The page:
Federal officials have confirmed that former Subway sandwich company spokesman Jared Fogle on Tuesday agreed to plead guilty to charges of possessing child pornography. The United States Attorney’s office will formally discuss the deal and charges facing Fogle. In July, authorities conducted a day-long search inside Fogle’s Indiana home, two months after the executive director of Fogle’s foundation was arrested on federal child pornography charges. Subway suspended its relationship with Fogle after the raid.
Authorities at the time were seen removing numerous items from Fogle’s home, carrying them out in bags, boxes and briefcases. Fogle was present for part of the search, but he left his home in the Zionsville suburb northwest of Indianapolis as the search continued. The FBI would not previously discuss whether the actions at the home of Fogle, a father of two, were connected to the child pornography case against Russell Taylor, the former foundation executive.
The sandwich chain last month suspended its year’s long relationship with Fogle, who gained fame as a proponent of his Subway diet. Subway tweeted on Tuesday that “we no longer have a relationship with Jared.” Though Fogle has not been seen in front of the camera he previously made appearances on the company’s behalf. Fogle’s history with Subway reaches back to when he was a student at Indiana University. The college paper published a story on his weight loss that was then picked up by national media. Soon after, Subway’s advertising agency reached out to Fogle and asked if he wanted to be in a TV commercial. The ensuing ad campaign resonated in part because Fogle seemed like such a regular guy, which made weight loss seem simple and achievable.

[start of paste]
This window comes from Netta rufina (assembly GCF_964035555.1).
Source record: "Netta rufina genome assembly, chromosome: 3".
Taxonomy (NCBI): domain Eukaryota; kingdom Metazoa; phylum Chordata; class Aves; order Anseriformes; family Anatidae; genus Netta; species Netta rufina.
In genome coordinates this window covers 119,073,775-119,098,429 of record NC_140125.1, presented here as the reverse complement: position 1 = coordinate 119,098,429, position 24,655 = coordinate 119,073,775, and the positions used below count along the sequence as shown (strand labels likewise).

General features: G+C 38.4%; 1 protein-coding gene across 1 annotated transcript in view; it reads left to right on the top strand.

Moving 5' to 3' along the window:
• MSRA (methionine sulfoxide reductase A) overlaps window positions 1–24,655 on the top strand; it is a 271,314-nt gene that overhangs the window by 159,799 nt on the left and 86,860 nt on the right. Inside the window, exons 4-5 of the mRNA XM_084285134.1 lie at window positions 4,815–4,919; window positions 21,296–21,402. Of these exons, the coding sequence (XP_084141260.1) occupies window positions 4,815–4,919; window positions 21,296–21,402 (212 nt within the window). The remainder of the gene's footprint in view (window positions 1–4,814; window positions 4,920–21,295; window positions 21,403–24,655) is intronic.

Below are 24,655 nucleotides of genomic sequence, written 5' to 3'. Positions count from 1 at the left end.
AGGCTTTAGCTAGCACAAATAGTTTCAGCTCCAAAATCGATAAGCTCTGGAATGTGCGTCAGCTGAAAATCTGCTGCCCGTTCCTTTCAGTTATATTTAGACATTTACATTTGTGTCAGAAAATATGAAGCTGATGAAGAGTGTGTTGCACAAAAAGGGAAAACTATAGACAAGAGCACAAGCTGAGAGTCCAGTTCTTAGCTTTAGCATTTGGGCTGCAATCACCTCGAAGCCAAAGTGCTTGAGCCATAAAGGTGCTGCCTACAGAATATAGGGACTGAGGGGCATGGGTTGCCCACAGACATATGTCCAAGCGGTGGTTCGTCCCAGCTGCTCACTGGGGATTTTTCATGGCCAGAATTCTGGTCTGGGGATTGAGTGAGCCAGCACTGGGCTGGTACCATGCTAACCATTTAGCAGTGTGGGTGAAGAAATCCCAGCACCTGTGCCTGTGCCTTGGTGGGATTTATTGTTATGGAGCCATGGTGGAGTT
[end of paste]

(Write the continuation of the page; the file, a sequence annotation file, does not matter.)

Following Taylor’s arrest, the Jared Foundation cut all ties with the former executive director and Fogle issued a statement saying he was ‘shocked’ by the allegations. Taylor was formally charged in court on May 4 with seven counts of producing child pornography and one count of possessing child pornography, and ordered held at the Marion County jail. He attempted suicide while behind bars on May 6, but survived and was rushed to an Indianapolis area hospital to be put on life support.
Attorneys for Fogle claimed earlier this week that federal agents found no evidence of child pornography when they raided his home on July 7. Fogle’s team pointed out the fact that he has not yet been arrested, saying that if the FBI had reason to detain the Subway spokesman he would already be behind bars. Investigators with the FBI, State Police and Postal Service showed up at the home around 6:30am Tuesday morning to conduct the raid, after Fogle’s wife and two young children left for the day. Fogle was detained outside the home while they worked for hours bringing computer hard-drives and other electronics and documents out of the house and into a waiting police trailer for analysis. An FBI spokesman confirmed that the agency is conducting a criminal investigation in the area, but would not comment further on the search.